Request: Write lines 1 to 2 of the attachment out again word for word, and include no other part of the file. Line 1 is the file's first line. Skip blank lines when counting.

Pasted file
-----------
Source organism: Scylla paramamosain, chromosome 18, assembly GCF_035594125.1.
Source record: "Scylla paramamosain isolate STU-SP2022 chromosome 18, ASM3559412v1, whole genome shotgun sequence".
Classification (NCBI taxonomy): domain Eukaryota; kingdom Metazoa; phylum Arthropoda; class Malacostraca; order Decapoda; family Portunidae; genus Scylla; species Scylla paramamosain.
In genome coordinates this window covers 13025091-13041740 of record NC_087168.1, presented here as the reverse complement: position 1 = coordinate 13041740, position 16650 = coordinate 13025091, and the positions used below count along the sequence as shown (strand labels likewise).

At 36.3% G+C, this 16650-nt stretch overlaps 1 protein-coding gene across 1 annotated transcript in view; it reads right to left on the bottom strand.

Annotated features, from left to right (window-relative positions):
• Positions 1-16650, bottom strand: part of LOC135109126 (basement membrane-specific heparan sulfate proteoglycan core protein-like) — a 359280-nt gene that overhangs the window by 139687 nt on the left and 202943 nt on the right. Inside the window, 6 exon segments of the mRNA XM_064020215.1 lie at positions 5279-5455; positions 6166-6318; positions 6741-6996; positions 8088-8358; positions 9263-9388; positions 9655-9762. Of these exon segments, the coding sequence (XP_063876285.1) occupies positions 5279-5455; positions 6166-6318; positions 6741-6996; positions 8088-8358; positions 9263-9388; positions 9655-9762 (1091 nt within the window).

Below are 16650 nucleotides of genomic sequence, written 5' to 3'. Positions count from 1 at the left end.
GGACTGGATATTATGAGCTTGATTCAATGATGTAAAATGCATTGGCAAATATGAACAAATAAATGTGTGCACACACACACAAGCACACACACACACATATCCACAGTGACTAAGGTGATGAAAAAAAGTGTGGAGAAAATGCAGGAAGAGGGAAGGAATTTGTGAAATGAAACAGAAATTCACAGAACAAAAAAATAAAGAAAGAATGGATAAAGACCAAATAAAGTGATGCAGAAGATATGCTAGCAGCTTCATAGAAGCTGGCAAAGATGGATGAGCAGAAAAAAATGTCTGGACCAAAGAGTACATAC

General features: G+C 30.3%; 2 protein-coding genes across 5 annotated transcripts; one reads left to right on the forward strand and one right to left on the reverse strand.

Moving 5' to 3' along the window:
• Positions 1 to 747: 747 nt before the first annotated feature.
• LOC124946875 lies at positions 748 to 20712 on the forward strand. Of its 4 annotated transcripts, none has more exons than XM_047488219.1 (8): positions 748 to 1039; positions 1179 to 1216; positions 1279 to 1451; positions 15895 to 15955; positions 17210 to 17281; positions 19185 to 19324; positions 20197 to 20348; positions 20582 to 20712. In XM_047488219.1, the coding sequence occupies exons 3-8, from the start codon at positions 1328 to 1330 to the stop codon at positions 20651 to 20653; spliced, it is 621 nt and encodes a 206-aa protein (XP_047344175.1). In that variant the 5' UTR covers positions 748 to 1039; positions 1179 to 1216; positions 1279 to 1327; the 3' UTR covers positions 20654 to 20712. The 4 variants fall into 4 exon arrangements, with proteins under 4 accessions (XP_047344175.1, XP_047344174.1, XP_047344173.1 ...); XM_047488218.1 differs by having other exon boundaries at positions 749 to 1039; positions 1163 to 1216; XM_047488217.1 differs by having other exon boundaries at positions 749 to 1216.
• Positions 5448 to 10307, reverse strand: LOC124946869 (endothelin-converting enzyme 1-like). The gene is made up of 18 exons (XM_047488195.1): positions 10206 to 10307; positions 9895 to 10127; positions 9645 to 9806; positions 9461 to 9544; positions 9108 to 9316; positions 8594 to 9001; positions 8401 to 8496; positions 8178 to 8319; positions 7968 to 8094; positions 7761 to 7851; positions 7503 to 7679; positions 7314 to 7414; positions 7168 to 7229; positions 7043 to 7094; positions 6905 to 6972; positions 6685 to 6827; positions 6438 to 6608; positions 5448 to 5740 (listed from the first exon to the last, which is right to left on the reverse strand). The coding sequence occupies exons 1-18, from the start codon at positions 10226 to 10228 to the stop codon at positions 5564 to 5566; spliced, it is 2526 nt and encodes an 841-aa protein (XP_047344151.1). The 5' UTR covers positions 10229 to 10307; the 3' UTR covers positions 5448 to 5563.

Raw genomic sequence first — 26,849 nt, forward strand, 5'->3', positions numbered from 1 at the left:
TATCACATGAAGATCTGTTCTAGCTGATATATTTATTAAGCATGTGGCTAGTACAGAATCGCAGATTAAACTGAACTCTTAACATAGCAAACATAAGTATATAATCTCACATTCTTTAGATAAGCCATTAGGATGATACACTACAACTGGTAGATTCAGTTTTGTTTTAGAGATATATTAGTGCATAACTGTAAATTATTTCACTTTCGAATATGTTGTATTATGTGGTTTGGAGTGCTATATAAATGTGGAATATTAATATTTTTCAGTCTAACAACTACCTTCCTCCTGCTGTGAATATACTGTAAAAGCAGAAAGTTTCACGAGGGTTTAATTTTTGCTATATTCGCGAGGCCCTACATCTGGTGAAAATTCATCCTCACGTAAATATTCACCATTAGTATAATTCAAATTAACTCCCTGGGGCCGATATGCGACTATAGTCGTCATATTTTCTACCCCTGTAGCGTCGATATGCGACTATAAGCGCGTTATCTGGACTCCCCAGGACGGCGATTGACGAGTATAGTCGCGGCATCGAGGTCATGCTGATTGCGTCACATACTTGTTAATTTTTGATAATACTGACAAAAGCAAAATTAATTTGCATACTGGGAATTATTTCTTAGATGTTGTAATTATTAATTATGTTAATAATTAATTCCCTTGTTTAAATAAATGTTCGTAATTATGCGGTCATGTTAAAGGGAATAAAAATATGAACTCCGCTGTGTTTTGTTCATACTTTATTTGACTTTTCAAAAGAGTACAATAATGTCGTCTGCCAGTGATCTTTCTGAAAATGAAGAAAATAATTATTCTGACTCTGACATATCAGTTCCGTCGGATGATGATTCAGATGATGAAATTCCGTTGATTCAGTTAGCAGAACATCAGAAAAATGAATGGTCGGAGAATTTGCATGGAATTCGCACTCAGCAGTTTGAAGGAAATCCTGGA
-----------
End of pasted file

Source organism: Scylla paramamosain, chromosome 18, assembly GCF_035594125.1.
Source record: "Scylla paramamosain isolate STU-SP2022 chromosome 18, ASM3559412v1, whole genome shotgun sequence".